In October 2005 the trust was the first large research funding charity to condition funding of research projects to the publication of results in open access repositories.

In 2006 the TRUST awarded funding, through its SCIART production scheme, to EX MEMORIA, a short film by Josh Appiganesi and Mia Bays (2005 Oscar-winning producer for Six Shooter). EX MEMORIA is about Eva, a woman with Alzheimers, and her struggle with her past and present. The film was nominated for a British Independent Film Award for Best British Short in November 2006.

In 2005 Sir Walter Bodmer was appointed to lead a £2.3 million project (roughly $4.5 million US) by the Wellcome Trust at the Oxford University to examine the genetic makeup of the United Kingdom. Professor Sir Walter Bodmer was joined by Oxford Professor Peter Donnelly (a population genetics and statistics expert) and the Wellcome Trust Principal Research Fellow Professor Lon Cardon. Professor Bodmer said "Our aim is to characterise the genetic make-up of the British population and relate this to the historical and archaeological evidence." The researchers have also begun to present some of their findings to the public via the Channel 4 television series "Faces of Britain." On April 14 2007, Channel 4 in Britain aired a program that highlighted the study’s current findings.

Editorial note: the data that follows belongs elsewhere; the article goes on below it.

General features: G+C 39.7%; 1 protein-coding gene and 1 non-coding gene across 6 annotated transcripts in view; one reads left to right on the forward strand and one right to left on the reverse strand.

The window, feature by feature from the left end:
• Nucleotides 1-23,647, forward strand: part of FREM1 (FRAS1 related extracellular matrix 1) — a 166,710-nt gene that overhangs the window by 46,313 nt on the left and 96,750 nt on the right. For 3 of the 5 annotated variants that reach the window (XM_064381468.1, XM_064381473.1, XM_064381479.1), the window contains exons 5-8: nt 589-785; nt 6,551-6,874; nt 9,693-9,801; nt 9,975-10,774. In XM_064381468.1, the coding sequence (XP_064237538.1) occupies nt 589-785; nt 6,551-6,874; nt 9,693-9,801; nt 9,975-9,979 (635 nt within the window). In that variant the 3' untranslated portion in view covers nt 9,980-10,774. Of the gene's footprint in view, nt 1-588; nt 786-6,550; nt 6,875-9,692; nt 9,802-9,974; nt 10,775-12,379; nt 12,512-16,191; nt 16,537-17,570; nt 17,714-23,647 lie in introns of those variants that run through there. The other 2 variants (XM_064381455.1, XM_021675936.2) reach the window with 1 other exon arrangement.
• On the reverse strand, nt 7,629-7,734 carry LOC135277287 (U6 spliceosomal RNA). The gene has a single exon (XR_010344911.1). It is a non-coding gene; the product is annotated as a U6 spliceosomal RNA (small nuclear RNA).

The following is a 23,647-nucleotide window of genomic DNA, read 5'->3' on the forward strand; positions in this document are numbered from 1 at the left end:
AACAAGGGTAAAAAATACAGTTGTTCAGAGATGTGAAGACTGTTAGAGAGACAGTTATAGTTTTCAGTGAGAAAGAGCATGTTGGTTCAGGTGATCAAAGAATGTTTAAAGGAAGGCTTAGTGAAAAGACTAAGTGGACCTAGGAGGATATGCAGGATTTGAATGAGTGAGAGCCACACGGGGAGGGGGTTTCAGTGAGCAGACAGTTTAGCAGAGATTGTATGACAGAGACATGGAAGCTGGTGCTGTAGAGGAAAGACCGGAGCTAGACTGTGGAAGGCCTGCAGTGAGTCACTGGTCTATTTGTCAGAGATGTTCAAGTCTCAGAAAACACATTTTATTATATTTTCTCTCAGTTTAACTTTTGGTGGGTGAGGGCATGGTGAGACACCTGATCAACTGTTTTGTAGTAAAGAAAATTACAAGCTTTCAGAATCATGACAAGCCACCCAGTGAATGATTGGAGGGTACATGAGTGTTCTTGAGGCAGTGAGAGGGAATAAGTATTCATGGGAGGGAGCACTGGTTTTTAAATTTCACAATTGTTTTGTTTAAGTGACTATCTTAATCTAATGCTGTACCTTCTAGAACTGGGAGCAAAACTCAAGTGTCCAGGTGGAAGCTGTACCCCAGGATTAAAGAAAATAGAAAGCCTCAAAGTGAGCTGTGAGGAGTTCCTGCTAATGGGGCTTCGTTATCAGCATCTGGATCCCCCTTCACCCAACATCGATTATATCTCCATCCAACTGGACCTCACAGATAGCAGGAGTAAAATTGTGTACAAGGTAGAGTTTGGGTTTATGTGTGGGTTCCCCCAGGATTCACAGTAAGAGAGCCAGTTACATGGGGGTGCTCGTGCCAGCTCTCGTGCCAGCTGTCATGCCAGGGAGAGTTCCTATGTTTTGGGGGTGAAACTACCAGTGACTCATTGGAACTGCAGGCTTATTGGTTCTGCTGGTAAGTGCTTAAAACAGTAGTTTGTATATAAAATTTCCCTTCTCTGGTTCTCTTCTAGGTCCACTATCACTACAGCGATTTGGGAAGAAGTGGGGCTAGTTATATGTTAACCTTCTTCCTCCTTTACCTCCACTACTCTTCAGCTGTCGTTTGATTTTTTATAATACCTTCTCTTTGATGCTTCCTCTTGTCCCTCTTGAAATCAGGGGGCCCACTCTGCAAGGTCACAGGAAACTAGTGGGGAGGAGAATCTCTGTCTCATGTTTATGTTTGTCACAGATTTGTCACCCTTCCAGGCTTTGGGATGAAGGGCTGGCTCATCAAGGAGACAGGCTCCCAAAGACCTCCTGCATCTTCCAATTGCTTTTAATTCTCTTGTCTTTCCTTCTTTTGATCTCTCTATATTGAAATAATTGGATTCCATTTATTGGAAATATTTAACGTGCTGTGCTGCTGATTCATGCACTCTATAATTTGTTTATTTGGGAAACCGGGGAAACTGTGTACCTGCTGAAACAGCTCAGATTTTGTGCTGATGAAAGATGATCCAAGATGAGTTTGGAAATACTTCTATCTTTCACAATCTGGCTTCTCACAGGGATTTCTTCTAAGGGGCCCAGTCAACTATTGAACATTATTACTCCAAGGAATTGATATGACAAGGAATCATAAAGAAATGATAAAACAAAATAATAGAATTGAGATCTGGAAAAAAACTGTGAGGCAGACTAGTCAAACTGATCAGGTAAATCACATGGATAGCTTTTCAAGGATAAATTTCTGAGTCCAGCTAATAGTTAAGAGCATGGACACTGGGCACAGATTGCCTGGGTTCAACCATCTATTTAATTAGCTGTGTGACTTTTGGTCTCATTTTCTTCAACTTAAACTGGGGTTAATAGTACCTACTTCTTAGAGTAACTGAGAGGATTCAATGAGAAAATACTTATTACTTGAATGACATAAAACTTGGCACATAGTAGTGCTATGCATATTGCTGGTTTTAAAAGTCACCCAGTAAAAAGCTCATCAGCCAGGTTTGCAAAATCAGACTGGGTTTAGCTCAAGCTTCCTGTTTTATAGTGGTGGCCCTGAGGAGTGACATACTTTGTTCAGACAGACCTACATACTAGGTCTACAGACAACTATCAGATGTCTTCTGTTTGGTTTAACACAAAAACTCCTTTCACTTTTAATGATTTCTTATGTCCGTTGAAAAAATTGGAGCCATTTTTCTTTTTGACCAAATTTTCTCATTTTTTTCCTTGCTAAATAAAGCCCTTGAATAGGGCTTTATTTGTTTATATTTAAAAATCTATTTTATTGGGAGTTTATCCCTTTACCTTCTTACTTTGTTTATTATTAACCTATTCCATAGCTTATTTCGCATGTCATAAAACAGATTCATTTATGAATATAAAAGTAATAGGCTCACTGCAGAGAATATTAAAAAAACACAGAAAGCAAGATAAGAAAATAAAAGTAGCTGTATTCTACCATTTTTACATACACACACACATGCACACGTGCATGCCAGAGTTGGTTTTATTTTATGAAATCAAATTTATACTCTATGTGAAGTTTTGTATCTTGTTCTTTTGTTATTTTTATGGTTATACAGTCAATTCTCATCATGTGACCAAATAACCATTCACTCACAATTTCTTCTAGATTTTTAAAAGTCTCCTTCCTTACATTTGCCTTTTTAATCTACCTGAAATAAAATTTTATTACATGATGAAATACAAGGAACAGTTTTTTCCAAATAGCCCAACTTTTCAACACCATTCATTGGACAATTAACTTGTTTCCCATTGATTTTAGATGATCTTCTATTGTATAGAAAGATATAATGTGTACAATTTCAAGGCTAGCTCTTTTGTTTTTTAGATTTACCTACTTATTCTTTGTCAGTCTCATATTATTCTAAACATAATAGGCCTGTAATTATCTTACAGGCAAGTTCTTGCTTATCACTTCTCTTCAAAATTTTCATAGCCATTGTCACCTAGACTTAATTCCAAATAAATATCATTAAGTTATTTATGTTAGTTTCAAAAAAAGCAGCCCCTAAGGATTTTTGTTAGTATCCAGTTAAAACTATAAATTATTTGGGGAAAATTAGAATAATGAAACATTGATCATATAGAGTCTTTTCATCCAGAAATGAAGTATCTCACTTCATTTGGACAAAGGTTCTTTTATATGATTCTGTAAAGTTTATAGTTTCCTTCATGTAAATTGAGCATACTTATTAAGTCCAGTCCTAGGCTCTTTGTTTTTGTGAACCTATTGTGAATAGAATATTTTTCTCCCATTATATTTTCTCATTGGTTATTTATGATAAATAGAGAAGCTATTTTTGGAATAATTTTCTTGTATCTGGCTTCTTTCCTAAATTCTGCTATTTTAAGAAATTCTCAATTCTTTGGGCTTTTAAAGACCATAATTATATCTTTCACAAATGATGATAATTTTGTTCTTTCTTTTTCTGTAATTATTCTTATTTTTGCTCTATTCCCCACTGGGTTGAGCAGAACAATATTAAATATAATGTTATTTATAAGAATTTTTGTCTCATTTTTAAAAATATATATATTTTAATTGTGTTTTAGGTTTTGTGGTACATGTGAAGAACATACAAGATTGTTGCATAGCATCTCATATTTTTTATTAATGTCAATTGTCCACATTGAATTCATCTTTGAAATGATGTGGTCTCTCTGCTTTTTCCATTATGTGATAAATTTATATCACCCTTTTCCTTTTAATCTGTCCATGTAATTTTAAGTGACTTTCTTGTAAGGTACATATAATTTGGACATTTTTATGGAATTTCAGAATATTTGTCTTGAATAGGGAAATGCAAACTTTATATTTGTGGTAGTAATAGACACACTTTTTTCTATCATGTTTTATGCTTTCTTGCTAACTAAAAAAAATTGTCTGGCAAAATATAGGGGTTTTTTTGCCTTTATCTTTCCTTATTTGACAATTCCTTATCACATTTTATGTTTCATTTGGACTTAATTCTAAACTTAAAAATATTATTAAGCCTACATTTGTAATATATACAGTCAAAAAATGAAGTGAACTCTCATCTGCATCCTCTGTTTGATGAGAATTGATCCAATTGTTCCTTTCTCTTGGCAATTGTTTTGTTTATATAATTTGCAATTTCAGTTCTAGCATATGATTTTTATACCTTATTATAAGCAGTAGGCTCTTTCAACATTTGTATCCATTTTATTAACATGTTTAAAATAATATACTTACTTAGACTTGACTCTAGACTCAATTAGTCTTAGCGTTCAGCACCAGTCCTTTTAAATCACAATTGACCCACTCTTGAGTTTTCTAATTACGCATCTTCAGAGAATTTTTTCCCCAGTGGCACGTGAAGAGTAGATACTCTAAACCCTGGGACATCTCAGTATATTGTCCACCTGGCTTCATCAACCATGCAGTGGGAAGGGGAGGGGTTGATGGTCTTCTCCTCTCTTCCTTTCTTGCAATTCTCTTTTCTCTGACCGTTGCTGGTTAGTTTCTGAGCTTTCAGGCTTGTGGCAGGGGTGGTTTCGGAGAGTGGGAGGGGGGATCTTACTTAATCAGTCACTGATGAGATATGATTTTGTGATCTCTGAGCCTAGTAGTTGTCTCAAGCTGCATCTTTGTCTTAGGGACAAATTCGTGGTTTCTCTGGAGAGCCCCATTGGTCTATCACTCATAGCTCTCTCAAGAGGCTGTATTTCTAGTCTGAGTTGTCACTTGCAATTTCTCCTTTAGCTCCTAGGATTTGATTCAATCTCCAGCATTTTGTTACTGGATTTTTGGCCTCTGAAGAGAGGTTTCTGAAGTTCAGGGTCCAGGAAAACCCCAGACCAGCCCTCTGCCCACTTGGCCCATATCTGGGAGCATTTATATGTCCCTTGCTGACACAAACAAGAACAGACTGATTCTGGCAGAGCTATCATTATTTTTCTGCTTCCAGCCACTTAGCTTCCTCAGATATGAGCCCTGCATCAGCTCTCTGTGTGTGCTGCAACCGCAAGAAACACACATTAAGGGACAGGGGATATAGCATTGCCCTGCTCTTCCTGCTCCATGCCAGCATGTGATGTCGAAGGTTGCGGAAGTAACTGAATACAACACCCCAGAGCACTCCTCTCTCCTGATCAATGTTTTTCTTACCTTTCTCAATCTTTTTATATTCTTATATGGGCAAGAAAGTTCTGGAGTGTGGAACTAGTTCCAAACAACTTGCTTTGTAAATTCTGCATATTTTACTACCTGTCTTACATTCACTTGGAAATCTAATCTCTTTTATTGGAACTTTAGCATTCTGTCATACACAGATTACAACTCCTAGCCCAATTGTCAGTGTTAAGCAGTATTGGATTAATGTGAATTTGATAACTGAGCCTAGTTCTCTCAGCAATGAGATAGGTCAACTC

Libraries and public facilities

In April 2007 the Wellcome Building reopened after refurbishment containing a public venue called Wellcome Collection. This is intended to enhance public understanding of current thinking in medical science and history. The Wellcome Trust Centre for the History of Medicine at UCL is one of the organizations here.

The Wellcome Library, also in the Wellcome Building, has very large collections of books, manuscripts, pictures, films, audio and digital files concerning the history of health and related subjects. It is one of the world's foremost collections on these subjects and is open to the public free of charge six days a week.

Wellcome Collection also contains gallery spaces, conference facilities, space for debates, drama and workshops, a café and a bookshop. The galleries show a small sample of works from Sir Henry Wellcome's collection, and host a programme of temporary exhibitions.

See also

  • The Wellcome Museum of Anatomy and Pathology is located at the Royal College of Surgeons of England.
  • List of wealthiest foundations
  • Howard Hughes Medical Institute - the world's third wealthiest medical research charity
  • Open access for work sponsored by the trust.

References

  • Hall, A.R. & Bembridge, B.A. Physic and philanthropy: a history of the Wellcome Trust 1936-1986. Cambridge (UK): Cambridge University Press, 1986. ISBN 0-521-32639-7
  • Open Access a Must for Wellcome Trust Researchers, press release by Wellcome Trust
 
This article is licensed under the GNU Free Documentation License. It uses material from the Wikipedia article "Wellcome_Trust". A list of authors is available in Wikipedia.